As exciting as it is to see sanctions breaking out around the world that target those who have spent two decades trying to get these same entities to pass sanctions legislation targeting Israel, we shouldn’t lose sight of the fact that BDS is simply a tactic used by the propaganda arm of a war movement, a movement that will continue to find ways to deliver a steady drip of bile into the body politic.
For instance, popularity of the libelous Israel Apartheid Week has not diminished, despite increasing hostility to those who instigate it on most college campuses. And while I never assumed the general meltdown of the Middle East would lead to reflection on the part of Israel’s critics, their increased level of invective and hysteria seems to indicate that they are ready to go to any lengths to make sure no one talks about any issue about which they disapprove.
Which got me thinking back to a few Israel Apartheid Weeks ago when I was trying to flog a concept that never got off the ground, one that would attempt to use an artifact from popular culture as part of a jui-jitsu campaign called “Speaking of Apartheid.”
The BDSers “Apartheid Strategy” assumes that non-stop, unyielding propaganda that repeats the same simple messaging again and again will, over time, seep into the consciousness of the public. This is especially the case with the Israel-Apartheid Week’s target audience: college students with limited knowledge or understanding of either Middle East or South African history. Thus the endless repeating of the “Apartheid Israel” mantra in editorials, letters to the editor, fliers, posters, handouts and speeches in hope of establishing the Israel=South Africa analogy over time, even if any one particular speech is forgotten or BDS battle lost.
Arguments against the Israel=Apartheid analogy are either complicated (such as run downs of Israel legal and civic institutions) or defensive (including both the “It is NOT Apartheid” argument, as well as seemingly offensive “well the Arabs are worse” arguments which comes off as defensive in debate). In all of these cases, the initiative is ceded to Israel’s opponents.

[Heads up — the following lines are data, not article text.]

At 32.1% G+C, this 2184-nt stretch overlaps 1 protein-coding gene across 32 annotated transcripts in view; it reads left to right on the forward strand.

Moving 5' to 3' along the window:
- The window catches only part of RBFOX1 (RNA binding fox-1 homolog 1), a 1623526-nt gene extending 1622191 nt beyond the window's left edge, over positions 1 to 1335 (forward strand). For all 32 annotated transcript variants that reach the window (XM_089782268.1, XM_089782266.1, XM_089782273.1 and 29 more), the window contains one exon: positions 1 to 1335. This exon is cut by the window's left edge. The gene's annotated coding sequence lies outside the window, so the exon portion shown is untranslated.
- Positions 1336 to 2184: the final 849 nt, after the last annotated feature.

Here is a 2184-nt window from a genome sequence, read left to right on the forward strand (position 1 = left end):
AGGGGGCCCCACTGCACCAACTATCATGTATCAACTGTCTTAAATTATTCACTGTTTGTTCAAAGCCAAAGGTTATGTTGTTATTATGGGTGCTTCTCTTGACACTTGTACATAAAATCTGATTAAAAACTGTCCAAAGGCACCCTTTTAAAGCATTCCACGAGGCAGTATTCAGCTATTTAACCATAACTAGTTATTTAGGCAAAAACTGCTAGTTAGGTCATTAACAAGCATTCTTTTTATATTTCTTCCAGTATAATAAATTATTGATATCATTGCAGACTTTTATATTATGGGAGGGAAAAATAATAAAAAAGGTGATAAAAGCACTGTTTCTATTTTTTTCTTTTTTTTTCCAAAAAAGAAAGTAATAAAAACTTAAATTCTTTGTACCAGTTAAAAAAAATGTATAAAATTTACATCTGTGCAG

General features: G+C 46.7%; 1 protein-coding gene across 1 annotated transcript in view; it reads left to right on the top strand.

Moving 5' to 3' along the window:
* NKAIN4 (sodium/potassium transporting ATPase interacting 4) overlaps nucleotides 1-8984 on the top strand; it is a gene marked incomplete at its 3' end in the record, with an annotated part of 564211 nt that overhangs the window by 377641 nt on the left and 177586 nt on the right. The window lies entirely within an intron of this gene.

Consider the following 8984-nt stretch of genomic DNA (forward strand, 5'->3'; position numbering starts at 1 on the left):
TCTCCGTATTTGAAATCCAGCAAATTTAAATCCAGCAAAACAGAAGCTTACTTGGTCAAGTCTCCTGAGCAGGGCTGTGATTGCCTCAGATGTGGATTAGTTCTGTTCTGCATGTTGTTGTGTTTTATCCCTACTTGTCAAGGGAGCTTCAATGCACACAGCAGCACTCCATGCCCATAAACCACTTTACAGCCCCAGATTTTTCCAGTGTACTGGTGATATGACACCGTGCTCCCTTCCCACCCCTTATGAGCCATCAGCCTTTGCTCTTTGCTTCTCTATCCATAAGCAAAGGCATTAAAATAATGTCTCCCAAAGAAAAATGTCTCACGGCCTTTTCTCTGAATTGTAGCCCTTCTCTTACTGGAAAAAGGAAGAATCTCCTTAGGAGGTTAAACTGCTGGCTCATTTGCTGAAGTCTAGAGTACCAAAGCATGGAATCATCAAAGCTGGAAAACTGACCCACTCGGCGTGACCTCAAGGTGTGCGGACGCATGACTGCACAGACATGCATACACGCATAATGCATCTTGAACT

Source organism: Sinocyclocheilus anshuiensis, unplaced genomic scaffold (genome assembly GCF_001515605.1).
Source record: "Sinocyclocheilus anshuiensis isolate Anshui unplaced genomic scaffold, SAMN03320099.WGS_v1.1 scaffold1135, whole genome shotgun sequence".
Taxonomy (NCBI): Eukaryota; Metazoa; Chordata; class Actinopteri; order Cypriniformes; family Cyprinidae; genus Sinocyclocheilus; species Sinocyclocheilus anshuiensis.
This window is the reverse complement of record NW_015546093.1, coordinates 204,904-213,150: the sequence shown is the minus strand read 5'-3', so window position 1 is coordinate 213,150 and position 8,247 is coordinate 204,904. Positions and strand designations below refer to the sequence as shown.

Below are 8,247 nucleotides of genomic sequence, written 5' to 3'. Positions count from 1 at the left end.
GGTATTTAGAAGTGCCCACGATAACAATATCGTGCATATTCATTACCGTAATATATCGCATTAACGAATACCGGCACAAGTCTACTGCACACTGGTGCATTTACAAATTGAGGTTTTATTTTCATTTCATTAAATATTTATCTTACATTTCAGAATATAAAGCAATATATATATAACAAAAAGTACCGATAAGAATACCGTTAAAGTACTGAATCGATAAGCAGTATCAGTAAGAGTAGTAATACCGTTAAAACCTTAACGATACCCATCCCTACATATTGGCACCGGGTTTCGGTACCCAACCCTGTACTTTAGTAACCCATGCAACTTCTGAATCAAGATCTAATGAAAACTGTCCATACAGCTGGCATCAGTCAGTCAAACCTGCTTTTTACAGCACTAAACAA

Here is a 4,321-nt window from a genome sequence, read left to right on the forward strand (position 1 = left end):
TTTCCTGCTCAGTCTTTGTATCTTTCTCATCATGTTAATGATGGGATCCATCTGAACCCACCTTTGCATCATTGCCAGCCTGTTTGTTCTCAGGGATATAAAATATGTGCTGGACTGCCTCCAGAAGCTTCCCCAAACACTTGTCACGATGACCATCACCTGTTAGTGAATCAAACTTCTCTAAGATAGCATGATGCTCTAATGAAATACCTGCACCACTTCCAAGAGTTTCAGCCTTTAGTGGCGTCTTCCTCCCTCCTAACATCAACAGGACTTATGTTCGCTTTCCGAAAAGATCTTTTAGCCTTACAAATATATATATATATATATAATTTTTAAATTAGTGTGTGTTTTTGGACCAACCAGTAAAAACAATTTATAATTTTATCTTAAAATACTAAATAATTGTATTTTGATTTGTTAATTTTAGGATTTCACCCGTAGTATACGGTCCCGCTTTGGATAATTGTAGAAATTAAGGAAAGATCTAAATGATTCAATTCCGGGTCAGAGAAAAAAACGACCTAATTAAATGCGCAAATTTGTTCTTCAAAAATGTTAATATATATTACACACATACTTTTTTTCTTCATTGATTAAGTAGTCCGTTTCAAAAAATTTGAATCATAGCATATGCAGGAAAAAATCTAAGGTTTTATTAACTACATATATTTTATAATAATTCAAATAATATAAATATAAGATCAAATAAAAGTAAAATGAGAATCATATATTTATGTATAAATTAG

The “Speaking of Apartheid” campaign I was noodling with tried to use a form of political “jui-jitsu,” which leverages Israel’s opponent’s incessant incantation of “Apartheid” by highlighting the similarities between Israel’s foes and Apartheid South Africa without making mention of Israel at all. Thus, the need to defend oneself against accusation of Apartheid (or support for Apartheid) would be transferred from Israel’s supporters to its critics.
This was to be accomplished by delivering a rapid fire set of accurate Apartheid accusations against Israel’s foes via multiple delivery channels (hard copy, Internet, etc.) that utilize short messaging, arresting visuals and a common format that would be immediately recognizable to a college audience: the collectable card.
The Collectable Card Game was popularized in the US with the enormously successful Magic: The Gathering series, which was followed by numerous imports from Japan including popular Pokeman and Yu-Gi-Oh series. These cards have a common design for information delivery which consists of:
- A single arresting image (usually of a mystical creature or magic spell)
- A brief description of the concept covered by the card
- Color coded categories which distinguish different card types (monsters, spells, etc.)
Collectable Cards also utilize a variety of point systems for game play, but for purposes of this project I was thinking that we’d simply borrow the format for information delivery (ignoring elements related to gaming), leveraging the fact that every college student today will have had some exposure to this type of format in the past.
The design of game cards would include:
- A color coded category
- A simple title
- An arresting image
- A description of the category and sub-category of the card
- A short text description (ideally accompanied by a quote)
While this project eventually morphed into something different (and probably less complicated), I still own the speakingofapartheid URLs and even got this far with one card:
So what do you think? Might this be something worth revisiting? Discuss.